The pattern of increased expression is also observed with the sister microRNA, miR-34c. However, the increase in the three mutant strains does not differ from the wild-type control mice until after 6 months of age. The increase trend continues from 7 months of age until the end of our study period, i.e. the 12-month time point, while miR-34c levels in control mice remain at the 6-month level through the remaining time points until 12 months of age (Figure 2B and Table 1).

For miR-181b, as early as 5 months of age, quantitative PCR (qPCR) analyses of plasma levels reveal a significant increase in the Tau mutant (p=0.003), and modest increases in the APP and double mutants, compared with wild-type controls (Figure 2C, Table 1). The trend of increased expression of miR-181b continues in the Tau mutant mice from 6 months until 9-12 months of age. A similar increase is also observed in the double transgenic and APP mutants, but at somewhat lower levels (Figure 2C and Table 1).

Quantitative PCR analysis of transcript levels of miR-34a, -34c, and -181b in SAMP8 mice were compared to SAMR1 mice at several time points. There is a significantly higher level of expression of miR-34a (p=0.027) at 4 months of age in SAMP8 mice (Figure 2D and Table 2).

Target Comparison 4m 6m 8m
miR-34a SAMR1 vs. SAMP8 0.027* 0.035* < 0.001*
miR-34c SAMR1 vs. SAMP8 0.772 0.027* 0.013*
miR-181b SAMR1 vs. SAMP8 0.016* 0.013* < 0.001*

Table 2: p-values of miR-34a, miR-34c, and miR-181b levels in senescence-accelerated mouse (SAMP8) and its control strain (SAMR1) mice in plasma. Significance is defined as a p-value of p<0.05, and is denoted by (*).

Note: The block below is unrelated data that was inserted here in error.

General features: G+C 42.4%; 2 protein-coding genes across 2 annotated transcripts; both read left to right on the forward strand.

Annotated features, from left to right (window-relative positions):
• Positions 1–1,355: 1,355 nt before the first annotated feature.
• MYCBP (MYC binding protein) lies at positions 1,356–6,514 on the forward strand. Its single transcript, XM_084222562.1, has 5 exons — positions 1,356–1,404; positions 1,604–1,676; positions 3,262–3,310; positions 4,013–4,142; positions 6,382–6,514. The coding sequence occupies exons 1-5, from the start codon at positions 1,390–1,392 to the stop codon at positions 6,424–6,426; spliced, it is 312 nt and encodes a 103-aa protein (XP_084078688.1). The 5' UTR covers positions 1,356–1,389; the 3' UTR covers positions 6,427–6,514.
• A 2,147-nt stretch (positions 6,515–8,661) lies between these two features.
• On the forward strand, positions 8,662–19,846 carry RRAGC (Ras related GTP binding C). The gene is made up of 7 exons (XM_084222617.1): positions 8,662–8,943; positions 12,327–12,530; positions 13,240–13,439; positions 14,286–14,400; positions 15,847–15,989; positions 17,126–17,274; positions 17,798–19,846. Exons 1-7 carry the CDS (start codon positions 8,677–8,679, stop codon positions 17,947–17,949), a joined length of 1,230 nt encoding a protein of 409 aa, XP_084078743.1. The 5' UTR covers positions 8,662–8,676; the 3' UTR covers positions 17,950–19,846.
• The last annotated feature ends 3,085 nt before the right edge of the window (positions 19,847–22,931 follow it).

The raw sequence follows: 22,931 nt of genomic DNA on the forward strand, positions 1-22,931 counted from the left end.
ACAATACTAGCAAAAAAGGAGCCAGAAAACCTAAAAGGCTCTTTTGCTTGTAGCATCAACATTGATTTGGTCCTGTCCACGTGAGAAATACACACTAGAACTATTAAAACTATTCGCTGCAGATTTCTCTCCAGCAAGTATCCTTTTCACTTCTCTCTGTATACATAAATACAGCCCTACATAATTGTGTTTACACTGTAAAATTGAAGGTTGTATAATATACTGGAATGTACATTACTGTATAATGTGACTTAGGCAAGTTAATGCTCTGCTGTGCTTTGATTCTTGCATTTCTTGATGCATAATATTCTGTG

In addition, qPCR results reveal a continued increase in expression in plasma samples at 6 months of age, with plasma miR-34a rising slightly until 8 months of age (Figure 2D). In the case of miR-34c, we do not observe the early higher level of expression, but a significant increase in expression in plasma at 6 months of age (p=0.027), with levels continuing to increase in plasma at 8 months of age in SAMP8 compared to SAMR1 mice (Figure 2E and Table 2). Transcript levels of miR-181b show a small but significant increase (p=0.016) in expression in SAMP8 mice at 4 months in plasma compared to SAMR1 mice (Figure 2F and Table 2). At 6 months of age, there is considerably higher expression of miR-181b in plasma; the trend of increasing levels of miR-181b in plasma is observed all the way to 8 months (Figure 2F and Table 2).


Figure 3: Levels of miR-34a, miR34c, and miR-181b in brain samples of AD transgenic, SAMR1 and SAMP8 mice. (A-C) Expression levels of miR-34a (A), miR-34c (B) and miR-181b (C) in brain tissues from APP mutant “A”, double transgenic mutant carrying both APP and Tau mutation “AT”, Tau mutation “T” mice, and wild-type controls for all three mutants “WW” at ages ranging from 4 to 12 months. (D-F) Expression levels of miR-34a (D), miR-34c (E), and miR-181b (F) in SAMP8 and SAMR1 (control) mice aged 4 to 8 months in brain tissue, measured by qPCR. All target microRNAs assayed by qPCR are expressed as 1/ ΔCt, with n = 3 for each strain. Error bars are expressed as ± SD.

Levels of miR-34a, -34c and -181b in brain samples of Alzheimer’s disease (AD) transgenic mutants and senescence-accelerated aging mouse models